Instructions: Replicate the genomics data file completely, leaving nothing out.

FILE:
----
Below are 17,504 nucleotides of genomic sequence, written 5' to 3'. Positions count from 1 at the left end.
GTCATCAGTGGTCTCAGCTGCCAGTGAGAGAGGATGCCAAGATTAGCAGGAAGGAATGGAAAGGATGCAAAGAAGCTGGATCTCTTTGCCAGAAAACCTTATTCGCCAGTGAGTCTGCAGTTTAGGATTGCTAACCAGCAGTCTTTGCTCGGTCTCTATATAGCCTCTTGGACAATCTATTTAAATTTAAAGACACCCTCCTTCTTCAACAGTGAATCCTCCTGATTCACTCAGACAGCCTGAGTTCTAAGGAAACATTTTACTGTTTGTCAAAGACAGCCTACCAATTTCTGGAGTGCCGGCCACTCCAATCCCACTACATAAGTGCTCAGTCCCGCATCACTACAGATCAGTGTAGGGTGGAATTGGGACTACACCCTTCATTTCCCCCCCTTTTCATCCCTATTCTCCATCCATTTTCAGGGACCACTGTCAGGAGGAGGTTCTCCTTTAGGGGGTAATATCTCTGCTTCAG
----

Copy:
Below are 17,504 nucleotides of genomic sequence, written 5' to 3'. Positions count from 1 at the left end.
GTCATCAGTGGTCTCAGCTGCCAGTGAGAGAGGATGCCAAGATTAGCAGGAAGGAATGGAAAGGATGCAAAGAAGCTGGATCTCTTTGCCAGAAAACCTTATTCGCCAGTGAGTCTGCAGTTTAGGATTGCTAACCAGCAGTCTTTGCTCGGTCTCTATATAGCCTCTTGGACAATCTATTTAAATTTAAAGACACCCTCCTTCTTCAACAGTGAATCCTCCTGATTCACTCAGACAGCCTGAGTTCTAAGGAAACATTTTACTGTTTGTCAAAGACAGCCTACCAATTTCTGGAGTGCCGGCCACTCCAATCCCACTACATAAGTGCTCAGTCCCGCATCACTACAGATCAGTGTAGGGTGGAATTGGGACTACACCCTTCATTTCCCCCCCTTTTCATCCCTATTCTCCATCCATTTTCAGGGACCACTGTCAGGAGGAGGTTCTCCTTTAGGGGGTAATATCTCTGCTTCAG